Ask Susie: Bad Spa Experience – What to Do?
- Published: Wednesday, October 13th 2010
- in Travel & Play
What do you suggest I do when I have had a bad spa treatment at a spa?”
All spas should continually strive to improve, so speaking up is important. Here are my suggestions:
- Tell your therapist, immediately, what would take the treatment from “bad” to “good.”
Mention something to the therapist the minute things are not going well to try and improve your experience before the service is over. Example: I had a massage therapist who started adding intermittent stretches to the deep tissue massage I had scheduled, which I didn’t want. I said to him, “while I know that stretching during a massage can be beneficial, I really prefer to only have the massage portion today.” He made the change right away and what could have been a “bad spa treatment” turned into a good one.
- If you haven’t been able to resolve the issue with your therapist, talk with the spa manager. To be honest, I don’t do this at the spa right after the service; not only would it be awkward but it would ultimately increase my stress level rather than reducing it (which is the reason I went to the spa in the first place.) Contact the spa manager later that day or the next day either by phone or email, or send a note in the mail.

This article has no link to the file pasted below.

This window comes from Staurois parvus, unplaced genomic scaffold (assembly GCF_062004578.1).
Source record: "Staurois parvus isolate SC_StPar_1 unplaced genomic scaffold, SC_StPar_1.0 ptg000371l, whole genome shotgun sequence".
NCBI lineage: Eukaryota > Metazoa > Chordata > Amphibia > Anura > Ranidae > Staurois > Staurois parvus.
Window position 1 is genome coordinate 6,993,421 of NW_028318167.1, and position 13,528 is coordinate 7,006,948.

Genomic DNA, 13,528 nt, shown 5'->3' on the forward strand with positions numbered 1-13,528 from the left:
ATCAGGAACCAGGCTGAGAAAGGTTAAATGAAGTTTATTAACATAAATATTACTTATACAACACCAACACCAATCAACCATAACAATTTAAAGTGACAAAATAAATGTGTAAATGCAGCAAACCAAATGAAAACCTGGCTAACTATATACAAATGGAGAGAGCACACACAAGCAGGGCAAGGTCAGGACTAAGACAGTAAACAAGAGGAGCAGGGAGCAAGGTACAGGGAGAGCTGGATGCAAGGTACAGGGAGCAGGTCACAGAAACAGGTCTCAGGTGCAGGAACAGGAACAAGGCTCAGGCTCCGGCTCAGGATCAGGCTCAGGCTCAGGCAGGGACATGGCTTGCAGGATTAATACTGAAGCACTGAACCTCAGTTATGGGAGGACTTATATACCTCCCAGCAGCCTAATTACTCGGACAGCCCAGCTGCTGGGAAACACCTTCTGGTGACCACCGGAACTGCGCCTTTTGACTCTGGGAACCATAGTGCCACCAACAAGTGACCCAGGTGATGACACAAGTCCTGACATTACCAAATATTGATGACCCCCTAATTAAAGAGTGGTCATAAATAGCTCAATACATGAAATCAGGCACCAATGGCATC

- Consider writing an online review. If you feel that the complaint is information worth spreading, share it on the internet. You can post a review at www.spafinder.com as well as on several other websites. On www.spafinder.com, spa managers have a chance to respond to your complaint. This often results in a fruitful conversation where problems are addressed and improvements are made. (Remember that you can also write an online review to share positive experiences and give kudos to a therapist!)
And finally, I have one request on behalf of spa directors everywhere: make sure the motive behind your complaint is not to receive a free treatment. Occasionally a spa manager might respond generously with a little something to make up for the problem you encountered; however just like in a restaurant when you are unhappy with the food, it would be unreasonable to expect your entire meal to be comp’d. Most therapists and spas try very hard to make your experience a good one – since they definitely want you to come back!